Government guidance for creditors on debt ‘Breathing Space’ Regulations
The Government has published guidance for creditors (which includes local authorities enforcing parking and traffic penalties) to accompany new regulations being introduced from 4 May that will provide those with problem debt the right to ‘breathing space’ from creditor action.
The Debt Respite Scheme (Breathing Space Moratorium and Mental Health Crisis Moratorium) (England and Wales) Regulations 2020 will provide for up to a 60-day period of protection from interest, fees and charges for those in debt. Debtors can only access a breathing space by seeking advice from a debt adviser.
The regulations define two types of breathing space: a standard breathing space and a mental health crisis breathing space (for those receiving mental health crisis treatment).
The guidance for creditors>>, published by the Department for Business, Energy and Industrial Strategy’s Insolvency Service, provides an overview of how a breathing space can be applied for and started by someone in debt, and informs creditors of their responsibility to stop all action related to a debt and apply protections (see below), should they be informed that it is subject to a breathing space. For applicable debts, creditors must stop:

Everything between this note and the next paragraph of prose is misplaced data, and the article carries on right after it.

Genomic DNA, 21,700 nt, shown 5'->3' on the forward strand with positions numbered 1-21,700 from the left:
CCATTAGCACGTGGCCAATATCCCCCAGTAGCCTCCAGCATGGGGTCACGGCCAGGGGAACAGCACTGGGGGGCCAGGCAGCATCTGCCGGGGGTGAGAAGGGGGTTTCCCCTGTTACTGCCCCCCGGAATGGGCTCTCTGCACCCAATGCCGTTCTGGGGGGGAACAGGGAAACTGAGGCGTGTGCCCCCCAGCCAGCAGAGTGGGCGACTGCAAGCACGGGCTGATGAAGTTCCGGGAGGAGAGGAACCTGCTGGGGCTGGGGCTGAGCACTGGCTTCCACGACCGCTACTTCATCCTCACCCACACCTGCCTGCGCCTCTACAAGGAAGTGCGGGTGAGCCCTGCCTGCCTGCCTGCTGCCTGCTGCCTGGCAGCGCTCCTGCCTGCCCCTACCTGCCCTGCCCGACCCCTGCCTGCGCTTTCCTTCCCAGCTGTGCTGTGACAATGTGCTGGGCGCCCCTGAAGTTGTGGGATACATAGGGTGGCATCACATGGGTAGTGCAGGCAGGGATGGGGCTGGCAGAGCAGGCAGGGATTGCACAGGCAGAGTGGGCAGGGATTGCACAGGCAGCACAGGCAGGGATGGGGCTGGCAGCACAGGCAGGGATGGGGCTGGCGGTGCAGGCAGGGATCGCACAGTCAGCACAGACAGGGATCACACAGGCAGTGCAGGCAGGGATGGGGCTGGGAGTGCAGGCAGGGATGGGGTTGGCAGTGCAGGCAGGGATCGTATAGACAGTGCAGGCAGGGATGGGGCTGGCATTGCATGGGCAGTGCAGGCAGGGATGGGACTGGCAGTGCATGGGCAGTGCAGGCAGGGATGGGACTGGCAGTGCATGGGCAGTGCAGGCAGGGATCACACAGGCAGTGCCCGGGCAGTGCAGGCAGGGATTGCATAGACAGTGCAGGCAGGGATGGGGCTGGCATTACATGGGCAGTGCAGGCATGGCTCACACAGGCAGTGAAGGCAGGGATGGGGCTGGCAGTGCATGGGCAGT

- the debtor having to pay certain interest, fees, penalties or charges for that debt during the breathing space
- any enforcement or recovery action to recover that debt, by them or any agent they’ve appointed
- contacting the debtor to request repayment of that debt, unless they’ve got permission from a court.
The guidance also covers contact and engagement between creditors and those in debt / advisors during a breathing space, the circumstances around a breathing space being reviewed or cancelled, as well as the next steps after a breathing space has ended.